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Tale of the tape: England 29 Wales 18

12 March 2014

  • David Wilson tops ruck stats and enjoys dominant scrum
  • Chris Robshaw racks up 18 tackles 
England Head Coach Stuart Lancaster chats to England analyst Duncan Locke at Twickenham

Photo: Getty Images

The score line is the only statistic that matters, evidenced by the satisfaction felt by the majority of the crowd at Twickenham as Chris Robshaw lifted the Triple Crown after the 29-18 victory over Wales. But more detailed analysis can also provide a view on the game so called on the unique insight of the people analyse the match for the England coaches and provide in-game data, Michael Hughes and Duncan Locke, to see what other stories the match stats have to tell.

This is what they had to say:

“The first victory for this young England team over Wales was deeply satisfying for the players and management and it was based on strong performances in a number of key areas, which is reflected when you look at the stats.

England had more of the ball then Wales – 53 possessions to 48 – and were more effective with it, ultimately scoring two tries to nil. But if we look specifically at the building blocks of scrum, defence and kicking-game, England were on top in those areas.

Graham Rowntree’s front row struggled a bit against Ireland last time out but the same trio of Joe Marler, Dylan Hartley and David Wilson got the better of their all Lions opposition of Gethin Jenkins, Richard Hibbard and Adam Jones despite conceding a penalty at the game’s first scrum.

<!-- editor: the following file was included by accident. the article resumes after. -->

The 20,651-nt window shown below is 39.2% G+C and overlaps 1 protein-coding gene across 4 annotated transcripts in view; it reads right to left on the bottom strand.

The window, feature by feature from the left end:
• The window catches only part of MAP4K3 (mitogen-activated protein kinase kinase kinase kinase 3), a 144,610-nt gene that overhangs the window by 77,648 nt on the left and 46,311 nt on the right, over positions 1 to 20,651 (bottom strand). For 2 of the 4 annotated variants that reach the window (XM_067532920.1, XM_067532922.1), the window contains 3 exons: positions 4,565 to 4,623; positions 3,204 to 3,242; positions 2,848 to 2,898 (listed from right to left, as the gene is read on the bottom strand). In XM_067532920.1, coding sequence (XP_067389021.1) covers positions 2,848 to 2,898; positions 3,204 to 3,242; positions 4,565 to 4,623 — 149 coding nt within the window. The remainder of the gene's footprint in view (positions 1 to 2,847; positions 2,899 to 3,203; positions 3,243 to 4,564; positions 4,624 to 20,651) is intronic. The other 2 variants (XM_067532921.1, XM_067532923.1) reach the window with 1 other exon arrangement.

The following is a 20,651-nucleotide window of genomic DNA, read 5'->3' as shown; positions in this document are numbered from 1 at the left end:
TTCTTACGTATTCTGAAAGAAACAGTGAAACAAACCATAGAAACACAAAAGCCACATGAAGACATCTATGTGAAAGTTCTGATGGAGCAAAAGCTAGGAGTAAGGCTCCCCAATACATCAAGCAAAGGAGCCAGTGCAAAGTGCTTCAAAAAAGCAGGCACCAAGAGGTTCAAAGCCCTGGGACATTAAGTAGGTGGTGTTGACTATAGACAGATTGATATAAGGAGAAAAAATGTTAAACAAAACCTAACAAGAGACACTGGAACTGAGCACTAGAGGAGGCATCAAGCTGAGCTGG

England fly half Owen Farrell kicks against Wales

Photo: Getty Images

They won four penalties – which Owen Farrell crucially turned into nine points – and forced Jenkins off after a second-half yellow card with a scrum that won seven from eight put-ins. Wales won both their scrums, but they only had two put-ins.

England’s aggressive line-speed in defence was also very good, forcing Wales into turning the ball over twice as many times – 16 to 8. Leigh Halfpenny kicked all of his 18 points (six from six attempts) from outside our 22, with no points conceded from seven entries in the Red Zone with totalled one minute 17 seconds.

Farrell won four turnovers, Ben Morgan three and Courtney Lawes and Luther Burrell two each.

There were some impressive individual tackling stats too. Captain Chris Robshaw was the top tackler with 18, with back row colleagues Tom Wood and Morgan racking up 17 and 15 respectively. Hooker Dylan Hartley and lock Lawes also each made 15, while fly half Farrell made 10, the most in the backs.

The overall tackle success rate was 90 per cent, with three line breaks conceded, but for no points. 

The success of the kicking game is more difficult to quantify (given the varying objectives when putting boot to ball) but in terms of mixing up his game intelligently, Farrell kicked 19 times, passed 14 times and carried four times.

Chris Robshaw tackles Wales fly half Rhys Priestland

Photo: Getty Images

Mike Brown was England’s most potent attacker – making  12 carries and taking nine over the gainline to achieve one clean-break, three half-breaks and four dominant collisions – but he also kicked possession nine times.

Robshaw topped with the overall carrying stats with 13, while Morgan made 10 (six over the gainline) and Jack Nowell made nine (six over the gainline). England achieved a gainline success rate of 59 per cent in comparison to Wales’ 46 per cent.

In terms of hitting rucks, Wilson was the top man from tight head, arriving at the tackle area 38 times. Lock Joe Launchbury made 31 clear outs and loose-head prop Joe Marler made 26.

England’s lineout operated at 86 per cent (winning six of seven throws), with Man of the Match Lawes claiming four in the air. Wales’ lineout was also at 86 percent (12 of 14).”